‘Mexican standoff’ slows market

Jon Condon, 15/07/2011


A standoff currently exists in the meat and livestock marketplace, with exporters accepting that there is no point in killing cattle if they can’t sell the product, and producers putting up the shutters to cattle prices that reflect that processor attitude.

Meat & Livestock Australia chief economist Tim McRae says producers are using the abundant feed reserve at their disposal to bide their time, looking for signs of improvement in the cattle prices.

“There were a couple of significant Queensland sales that were cancelled this week – while that’s not unprecedented, it reflects the general mood of the market at present,” he said.

While it is still very early times, Beef Central is picking up some vibes from processor/wholesaler contacts that the backlog of beef currently clogging the system due to flat demand in key export markets is starting to clear, which if true, would help the supply/demand equilibrium no end.

While export volume figures for the month of June just completed looked sound, the value return on a lot of that product would not make pleasant reading, Mr McRae said.

“There was still 32,000 tonnes shipped into Japan last month, but processors are just not getting the money for the product they need, to make it viable,” he said.

Another factor was a pronounced swing from chilled and better quality table cuts into manufacturing beef.

This was clearly evident in data released this week on manufacturing beef exports for the second quarter (April 1 to June 30). For only the second time in 12 years, Japan went past the United States as Australia’s largest manufacturing beef market, for the quarter.

As the accompanying graph shows, Japan took 30,589t of manufacturing beef for Q2, while the US figure was 27,087t, reflecting the toughness of selling Australian product into the US based on currency movements.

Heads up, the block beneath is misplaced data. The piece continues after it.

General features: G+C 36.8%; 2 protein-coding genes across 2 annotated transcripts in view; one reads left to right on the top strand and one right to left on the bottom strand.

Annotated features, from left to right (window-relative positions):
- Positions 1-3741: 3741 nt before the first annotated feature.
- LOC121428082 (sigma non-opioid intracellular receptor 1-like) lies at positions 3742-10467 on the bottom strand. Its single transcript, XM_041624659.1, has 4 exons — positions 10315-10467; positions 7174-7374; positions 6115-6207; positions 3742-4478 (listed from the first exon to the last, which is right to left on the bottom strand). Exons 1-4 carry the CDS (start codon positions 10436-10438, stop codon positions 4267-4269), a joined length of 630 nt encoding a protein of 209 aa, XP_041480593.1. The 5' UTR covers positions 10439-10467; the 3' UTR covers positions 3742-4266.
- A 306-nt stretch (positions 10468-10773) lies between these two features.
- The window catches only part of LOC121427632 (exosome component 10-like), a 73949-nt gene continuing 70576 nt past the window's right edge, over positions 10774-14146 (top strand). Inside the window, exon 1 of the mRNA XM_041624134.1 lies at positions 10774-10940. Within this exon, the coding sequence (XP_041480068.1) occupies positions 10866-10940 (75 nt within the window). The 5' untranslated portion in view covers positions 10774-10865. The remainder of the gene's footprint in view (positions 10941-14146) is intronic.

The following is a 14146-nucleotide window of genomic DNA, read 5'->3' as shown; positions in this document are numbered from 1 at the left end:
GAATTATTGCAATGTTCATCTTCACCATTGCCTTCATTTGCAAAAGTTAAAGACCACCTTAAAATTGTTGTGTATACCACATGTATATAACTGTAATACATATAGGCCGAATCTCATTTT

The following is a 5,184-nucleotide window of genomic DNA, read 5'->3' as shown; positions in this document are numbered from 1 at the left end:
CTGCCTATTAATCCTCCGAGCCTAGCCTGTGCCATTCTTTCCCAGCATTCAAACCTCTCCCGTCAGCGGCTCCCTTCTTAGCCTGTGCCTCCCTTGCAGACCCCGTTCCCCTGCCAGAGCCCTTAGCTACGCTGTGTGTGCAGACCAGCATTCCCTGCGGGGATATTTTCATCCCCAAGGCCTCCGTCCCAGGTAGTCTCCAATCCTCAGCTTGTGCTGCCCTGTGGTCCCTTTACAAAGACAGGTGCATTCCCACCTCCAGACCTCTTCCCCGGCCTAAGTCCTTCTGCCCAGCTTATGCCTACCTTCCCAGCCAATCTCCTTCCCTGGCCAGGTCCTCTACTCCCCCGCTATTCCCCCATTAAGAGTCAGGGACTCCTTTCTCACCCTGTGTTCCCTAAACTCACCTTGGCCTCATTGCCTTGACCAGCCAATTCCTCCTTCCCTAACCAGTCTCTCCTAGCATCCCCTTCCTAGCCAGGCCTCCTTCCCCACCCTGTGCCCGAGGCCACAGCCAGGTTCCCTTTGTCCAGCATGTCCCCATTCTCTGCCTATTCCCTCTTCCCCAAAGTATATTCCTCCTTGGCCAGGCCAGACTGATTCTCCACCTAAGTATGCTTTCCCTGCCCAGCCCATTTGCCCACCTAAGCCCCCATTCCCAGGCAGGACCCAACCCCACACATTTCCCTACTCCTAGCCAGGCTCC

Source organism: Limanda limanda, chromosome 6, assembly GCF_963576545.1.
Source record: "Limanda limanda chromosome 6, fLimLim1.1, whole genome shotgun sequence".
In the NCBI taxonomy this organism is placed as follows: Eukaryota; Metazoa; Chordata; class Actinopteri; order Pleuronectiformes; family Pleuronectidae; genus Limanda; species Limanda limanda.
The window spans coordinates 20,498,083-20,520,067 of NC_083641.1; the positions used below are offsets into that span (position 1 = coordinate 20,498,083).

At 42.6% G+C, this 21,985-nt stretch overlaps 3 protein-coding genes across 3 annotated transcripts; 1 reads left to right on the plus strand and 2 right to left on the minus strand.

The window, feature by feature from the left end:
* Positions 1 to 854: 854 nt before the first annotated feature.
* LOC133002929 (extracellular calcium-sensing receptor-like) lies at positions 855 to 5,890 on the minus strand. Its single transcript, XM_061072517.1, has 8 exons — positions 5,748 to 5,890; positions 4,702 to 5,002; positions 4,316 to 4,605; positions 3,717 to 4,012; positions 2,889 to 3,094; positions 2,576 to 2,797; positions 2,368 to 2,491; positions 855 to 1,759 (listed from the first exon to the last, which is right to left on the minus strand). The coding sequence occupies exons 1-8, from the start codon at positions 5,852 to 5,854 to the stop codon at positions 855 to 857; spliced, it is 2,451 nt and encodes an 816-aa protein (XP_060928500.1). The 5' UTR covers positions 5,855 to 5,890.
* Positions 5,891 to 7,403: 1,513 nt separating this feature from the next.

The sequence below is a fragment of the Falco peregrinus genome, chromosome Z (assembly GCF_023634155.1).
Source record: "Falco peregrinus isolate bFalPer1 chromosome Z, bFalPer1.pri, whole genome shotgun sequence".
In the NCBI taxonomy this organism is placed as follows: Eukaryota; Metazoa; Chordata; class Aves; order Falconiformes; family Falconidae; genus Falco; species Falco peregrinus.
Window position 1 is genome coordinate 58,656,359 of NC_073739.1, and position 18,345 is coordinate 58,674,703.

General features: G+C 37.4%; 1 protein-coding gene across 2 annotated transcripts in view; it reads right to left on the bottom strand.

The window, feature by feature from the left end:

The Japanese Q2 figure has drifted upwards over the past three years, possibly explained by more Japanese consumers taking the ‘cheap burger option’ a little more frequently, rather than going to the family restaurant for a steak or yakiniku.

The Q2 figure for manufacturing exports to the US represented just 55pc of equivalent Australian exports to the US in Q2, 2009, records show, reflecting the overall shift in reliance on the US market overall.

Displacing that was some major upwards movements in manufacturing beef trade to Russia (6762t for Q2 this year, compared with just 227t last year; Korea 3776t this year up from 2828t in 2010; and even Saudi was up from 396t last year to 1737t in Q2 comparisons. ) 

“It is starting to look like the 2008 pattern, where cheaper, lower quality product is much easier to sell than higher quality, including chilled, younger and grainfed beef,” Mr McRae said.

“Any prime or higher-end product is proving very hard to move at the moment.”

Comparisons between steer prices and Japanese market indicators for grain and grassfed fullsets, show a remarkably similar declining pattern, since the peak of the recent market in late January.

Grassfed and grainfed fullset indicator process have fallen 15-19pc in six months, since the January peak. Similarly, the heavy steer price is now at the lower end of the five-year price average range.

Another aspect worth exploring in the current market complex is the stability that the A$ has demonstrated over the past six to eight weeks, trading in a fairly narrow range around US105-107c.

“To exporters, stability is second only to the actual level of the currency in terms of importance,” Mr McRae said. “Any time there is relative stability in the dollar is a good thing, because it provides a level of certainty at what exporters are locking-in at. Looking back at when the A$ was close to US60c, there was a lot of fear around, because the currency was in fact very volatile at that time.”

But the current dollar stability is only a small positive in an otherwise tough market. At US107c, there was no escaping the fact that currency is still very high, by historic standards.

“It needs to be closer to or below parity with the US$ to have any real impact,” Mr McRae said.

  • Click on the graph image here for a larger view


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